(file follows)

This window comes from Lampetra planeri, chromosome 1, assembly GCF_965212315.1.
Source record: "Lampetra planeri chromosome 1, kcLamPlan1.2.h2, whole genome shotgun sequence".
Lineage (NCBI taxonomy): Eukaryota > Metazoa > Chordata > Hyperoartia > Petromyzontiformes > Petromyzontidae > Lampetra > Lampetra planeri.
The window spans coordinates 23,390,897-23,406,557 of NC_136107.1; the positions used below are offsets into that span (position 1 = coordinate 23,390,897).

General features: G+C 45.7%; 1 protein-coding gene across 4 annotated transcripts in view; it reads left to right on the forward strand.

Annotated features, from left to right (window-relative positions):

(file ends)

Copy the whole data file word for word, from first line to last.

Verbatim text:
This window comes from Lampetra planeri, chromosome 1, assembly GCF_965212315.1.
Source record: "Lampetra planeri chromosome 1, kcLamPlan1.2.h2, whole genome shotgun sequence".
Lineage (NCBI taxonomy): Eukaryota > Metazoa > Chordata > Hyperoartia > Petromyzontiformes > Petromyzontidae > Lampetra > Lampetra planeri.
The window spans coordinates 23,390,897-23,406,557 of NC_136107.1; the positions used below are offsets into that span (position 1 = coordinate 23,390,897).

General features: G+C 45.7%; 1 protein-coding gene across 4 annotated transcripts in view; it reads left to right on the forward strand.

Annotated features, from left to right (window-relative positions):